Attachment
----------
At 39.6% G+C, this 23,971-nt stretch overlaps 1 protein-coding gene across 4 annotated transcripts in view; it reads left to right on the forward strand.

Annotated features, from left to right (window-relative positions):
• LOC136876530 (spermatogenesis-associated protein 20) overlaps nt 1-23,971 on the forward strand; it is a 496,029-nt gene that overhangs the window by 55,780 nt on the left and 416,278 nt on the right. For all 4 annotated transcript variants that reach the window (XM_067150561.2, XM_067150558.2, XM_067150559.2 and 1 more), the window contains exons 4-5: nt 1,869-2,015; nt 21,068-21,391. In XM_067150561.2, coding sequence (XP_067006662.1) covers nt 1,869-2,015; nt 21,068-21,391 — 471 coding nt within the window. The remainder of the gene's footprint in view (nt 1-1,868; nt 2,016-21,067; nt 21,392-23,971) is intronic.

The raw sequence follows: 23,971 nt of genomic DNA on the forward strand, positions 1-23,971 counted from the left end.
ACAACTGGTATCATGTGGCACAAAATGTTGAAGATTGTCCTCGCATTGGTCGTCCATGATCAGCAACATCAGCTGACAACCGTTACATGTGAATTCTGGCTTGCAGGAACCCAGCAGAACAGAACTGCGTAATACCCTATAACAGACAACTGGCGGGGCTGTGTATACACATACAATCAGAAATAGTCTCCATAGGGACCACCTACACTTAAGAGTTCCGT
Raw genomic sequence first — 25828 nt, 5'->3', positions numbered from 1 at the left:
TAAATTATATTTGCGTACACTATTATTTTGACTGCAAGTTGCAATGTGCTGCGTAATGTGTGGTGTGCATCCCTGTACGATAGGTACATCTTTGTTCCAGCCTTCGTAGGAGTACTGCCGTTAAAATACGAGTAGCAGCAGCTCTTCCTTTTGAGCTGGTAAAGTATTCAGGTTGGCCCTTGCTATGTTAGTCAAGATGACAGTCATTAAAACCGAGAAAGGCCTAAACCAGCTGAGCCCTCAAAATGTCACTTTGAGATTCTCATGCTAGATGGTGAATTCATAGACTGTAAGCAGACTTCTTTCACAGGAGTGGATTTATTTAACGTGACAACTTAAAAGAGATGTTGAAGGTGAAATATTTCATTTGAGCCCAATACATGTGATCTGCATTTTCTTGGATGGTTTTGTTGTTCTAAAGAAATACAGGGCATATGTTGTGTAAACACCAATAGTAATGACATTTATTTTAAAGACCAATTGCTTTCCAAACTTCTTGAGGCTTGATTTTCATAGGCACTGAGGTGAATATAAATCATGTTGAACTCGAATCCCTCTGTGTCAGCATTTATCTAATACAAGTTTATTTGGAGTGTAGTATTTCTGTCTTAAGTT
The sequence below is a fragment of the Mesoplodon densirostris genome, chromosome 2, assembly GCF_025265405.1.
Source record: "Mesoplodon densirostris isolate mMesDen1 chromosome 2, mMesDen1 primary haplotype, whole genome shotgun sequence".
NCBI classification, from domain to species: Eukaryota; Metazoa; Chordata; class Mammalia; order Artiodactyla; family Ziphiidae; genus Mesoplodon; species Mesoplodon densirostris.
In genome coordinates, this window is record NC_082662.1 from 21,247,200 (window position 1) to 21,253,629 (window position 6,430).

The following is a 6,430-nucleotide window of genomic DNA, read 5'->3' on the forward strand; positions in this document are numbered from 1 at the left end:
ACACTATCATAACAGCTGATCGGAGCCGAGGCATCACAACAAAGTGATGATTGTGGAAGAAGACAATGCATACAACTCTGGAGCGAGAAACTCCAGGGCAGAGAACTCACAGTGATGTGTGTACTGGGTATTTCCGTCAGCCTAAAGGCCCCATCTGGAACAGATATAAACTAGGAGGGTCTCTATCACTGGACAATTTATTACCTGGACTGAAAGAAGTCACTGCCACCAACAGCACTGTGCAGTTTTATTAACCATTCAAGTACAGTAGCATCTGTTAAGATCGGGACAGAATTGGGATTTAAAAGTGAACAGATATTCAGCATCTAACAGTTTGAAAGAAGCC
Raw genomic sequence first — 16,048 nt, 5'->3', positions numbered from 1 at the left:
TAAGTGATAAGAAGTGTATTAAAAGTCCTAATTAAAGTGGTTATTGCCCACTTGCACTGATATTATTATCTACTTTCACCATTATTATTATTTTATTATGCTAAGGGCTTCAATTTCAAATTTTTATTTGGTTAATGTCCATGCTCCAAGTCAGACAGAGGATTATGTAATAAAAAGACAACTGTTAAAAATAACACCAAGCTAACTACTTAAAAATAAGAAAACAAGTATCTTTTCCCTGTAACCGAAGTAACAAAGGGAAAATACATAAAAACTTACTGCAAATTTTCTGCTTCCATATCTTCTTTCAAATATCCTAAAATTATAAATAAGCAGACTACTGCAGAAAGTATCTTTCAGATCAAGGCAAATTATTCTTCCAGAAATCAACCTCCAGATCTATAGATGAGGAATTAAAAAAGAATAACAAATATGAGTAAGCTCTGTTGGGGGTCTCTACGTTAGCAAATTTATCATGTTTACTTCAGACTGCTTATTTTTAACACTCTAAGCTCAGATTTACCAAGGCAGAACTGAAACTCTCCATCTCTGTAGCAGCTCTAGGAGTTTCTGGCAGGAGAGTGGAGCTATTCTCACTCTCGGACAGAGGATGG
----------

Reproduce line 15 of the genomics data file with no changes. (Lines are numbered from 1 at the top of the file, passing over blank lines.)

TAAGTGATAAGAAGTGTATTAAAAGTCCTAATTAAAGTGGTTATTGCCCACTTGCACTGATATTATTATCTACTTTCACCATTATTATTATTTTATTATGCTAAGGGCTTCAATTTCAAATTTTTATTTGGTTAATGTCCATGCTCCAAGTCAGACAGAGGATTATGTAATAAAAAGACAACTGTTAAAAATAACACCAAGCTAACTACTTAAAAATAAGAAAACAAGTATCTTTTCCCTGTAACCGAAGTAACAAAGGGAAAATACATAAAAACTTACTGCAAATTTTCTGCTTCCATATCTTCTTTCAAATATCCTAAAATTATAAATAAGCAGACTACTGCAGAAAGTATCTTTCAGATCAAGGCAAATTATTCTTCCAGAAATCAACCTCCAGATCTATAGATGAGGAATTAAAAAAGAATAACAAATATGAGTAAGCTCTGTTGGGGGTCTCTACGTTAGCAAATTTATCATGTTTACTTCAGACTGCTTATTTTTAACACTCTAAGCTCAGATTTACCAAGGCAGAACTGAAACTCTCCATCTCTGTAGCAGCTCTAGGAGTTTCTGGCAGGAGAGTGGAGCTATTCTCACTCTCGGACAGAGGATGG